by Emily Dhurhander, PhD; Nikki Massie, MA; and Sylvia Bollie, MD
This section of Weight Matters Magazine is dedicated to bringing you insightful discussions with knowledgeable professionals who can provide valuable advice on various health-related topics. In this issue, we asked a panel of experts to shed light on how cultural factors impact obesity. Here’s how a health psychologist, physician, and someone with a lived personal experience with obesity answered the question.
Culture shapes how we think about health, food, exercise and medicine. It’s extremely valuable to examine the cultural lens that shapes how we see our weight and health. These insights can reveal strengths we can build on to improve our well-being. They can also reveal weaknesses in our cultural norms that may be holding us back.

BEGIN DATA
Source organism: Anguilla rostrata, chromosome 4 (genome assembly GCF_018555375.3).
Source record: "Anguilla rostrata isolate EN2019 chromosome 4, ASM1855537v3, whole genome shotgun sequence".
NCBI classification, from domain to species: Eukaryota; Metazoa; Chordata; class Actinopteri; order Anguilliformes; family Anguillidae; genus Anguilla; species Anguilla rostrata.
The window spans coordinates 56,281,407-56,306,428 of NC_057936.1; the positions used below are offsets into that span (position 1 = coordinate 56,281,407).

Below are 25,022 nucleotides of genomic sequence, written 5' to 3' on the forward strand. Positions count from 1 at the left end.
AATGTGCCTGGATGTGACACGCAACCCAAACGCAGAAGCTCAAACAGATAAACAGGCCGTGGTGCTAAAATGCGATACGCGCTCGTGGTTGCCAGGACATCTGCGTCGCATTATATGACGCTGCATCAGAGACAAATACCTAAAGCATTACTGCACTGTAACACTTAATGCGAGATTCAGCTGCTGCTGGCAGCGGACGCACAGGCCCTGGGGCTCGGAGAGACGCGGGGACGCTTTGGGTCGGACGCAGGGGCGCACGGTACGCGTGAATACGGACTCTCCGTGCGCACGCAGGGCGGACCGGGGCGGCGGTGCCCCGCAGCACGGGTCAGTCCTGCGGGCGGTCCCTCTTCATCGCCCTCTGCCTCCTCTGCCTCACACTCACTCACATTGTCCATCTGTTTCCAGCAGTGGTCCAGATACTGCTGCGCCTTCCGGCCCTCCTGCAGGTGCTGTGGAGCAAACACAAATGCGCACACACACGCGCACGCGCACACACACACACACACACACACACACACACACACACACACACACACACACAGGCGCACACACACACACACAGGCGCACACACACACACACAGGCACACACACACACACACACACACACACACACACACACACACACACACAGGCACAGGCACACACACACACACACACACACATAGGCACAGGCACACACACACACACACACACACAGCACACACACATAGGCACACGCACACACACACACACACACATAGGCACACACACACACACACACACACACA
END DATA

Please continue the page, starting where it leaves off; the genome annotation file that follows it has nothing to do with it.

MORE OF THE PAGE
Cultural Strengths and Barriers
In my practice, I once worked with an Asian Indian male to help him with his weight-loss goals. When talking about physical activity, I asked if he starts breathing hard when he exercises. He responded, “Of course not! My wife won’t let me. It’s too dangerous to get the heart pumping so fast!” This perspective wasn’t unfamiliar to me, as other Asian Indian patients of mind held similar views. Such instances highlight how cultural perceptions shape our health and habits.